Like any 21st-century citizen with ears, it's fair to say I have something of a love/hate relationship with musical mobile phone ringtones.
I love mine and I hate everyone else's.
For example, I'm no fan of Lady Gaga. Now wait, just wait - I don't know her and I have no reason to believe she's anything other than a fine person. But since I don't like her music, I think I should be allowed to live in a world where I don't have to have the chorus to Born This Way seared into my brain.
But I don't live in that world. I can't live in that world because I occasionally eat in mall food courts next to teenagers who have mobile phones blaring from their handbags that apparently everyone can talk over except me.
Not that I blame the kids. The ringtone format itself was designed to alert, not entertain, and 20 uninvited random seconds of any song, forced upon us in a loop over a two-minute interval with just enough silence in between to produce apprehension about the next incoming volley, is just as annoying as the next.
Fortunately, there's a smartphone app out there that can help us get the digital age's signal-to-noise ratio back in balance. Though not specifically designed for this purpose, Create Ringtones! (free for iPhone; Android users can try a similar app called Ringdroid) allows users to construct their own personalised alerts for incoming calls from any song in their music collection or, more to the point, record their own.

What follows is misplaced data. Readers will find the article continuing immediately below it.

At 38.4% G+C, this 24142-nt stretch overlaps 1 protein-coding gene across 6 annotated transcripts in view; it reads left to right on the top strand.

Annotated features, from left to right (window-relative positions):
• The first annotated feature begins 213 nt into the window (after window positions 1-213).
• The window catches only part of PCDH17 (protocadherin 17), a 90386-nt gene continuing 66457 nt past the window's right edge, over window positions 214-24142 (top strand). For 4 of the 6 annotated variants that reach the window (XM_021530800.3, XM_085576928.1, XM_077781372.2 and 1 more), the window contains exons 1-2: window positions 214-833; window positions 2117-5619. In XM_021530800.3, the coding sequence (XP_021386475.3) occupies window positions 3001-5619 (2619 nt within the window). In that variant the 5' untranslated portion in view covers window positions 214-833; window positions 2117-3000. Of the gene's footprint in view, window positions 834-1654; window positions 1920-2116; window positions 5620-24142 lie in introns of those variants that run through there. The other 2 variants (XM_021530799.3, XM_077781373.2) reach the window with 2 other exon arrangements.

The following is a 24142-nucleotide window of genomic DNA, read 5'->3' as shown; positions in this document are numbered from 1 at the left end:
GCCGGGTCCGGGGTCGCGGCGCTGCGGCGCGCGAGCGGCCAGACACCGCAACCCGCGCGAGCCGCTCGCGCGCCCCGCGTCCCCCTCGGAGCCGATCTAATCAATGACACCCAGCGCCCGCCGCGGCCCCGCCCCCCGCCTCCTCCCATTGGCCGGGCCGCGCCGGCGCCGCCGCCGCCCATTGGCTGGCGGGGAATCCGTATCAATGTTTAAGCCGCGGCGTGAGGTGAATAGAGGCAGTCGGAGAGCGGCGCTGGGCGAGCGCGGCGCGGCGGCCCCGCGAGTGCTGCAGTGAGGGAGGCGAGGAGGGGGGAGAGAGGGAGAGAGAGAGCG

Once you download the app and turn it on, a simple five-button interface appears allowing you to, among other things, sample music from your library or lay down 30-seconds of your own sounds using your smartphone's microphone. You then, oddly, must take the scenic route to add the new ringtone to your phone, first e-mailing the .m4r audio file to yourself, then downloading it into your computer's iTunes application before it can be transferred back to your phone the next time it syncs up.
Still, with this tiny bit of power comes great responsibility. You will be tempted to assign your boss's incoming calls with Chopin's Funeral March or tag your mother-in-law's with Wagner's Ride of the Valkyries.
But why not do humanity a favour and give everyone their own ambient sounds, from ocean waves to Amazonian rainstorms to birds singing in rustling trees?
Even better: is there someone you'd like to block from your call list? Just record and assign them 30 seconds of silence and they could magically disappear.
You might even want to make that last one your default ringtone. I'm sure everyone in the food court would be appreciative.
Have some great personal finance apps that you want to share? Write to Curt Brandao at firstname.lastname@example.org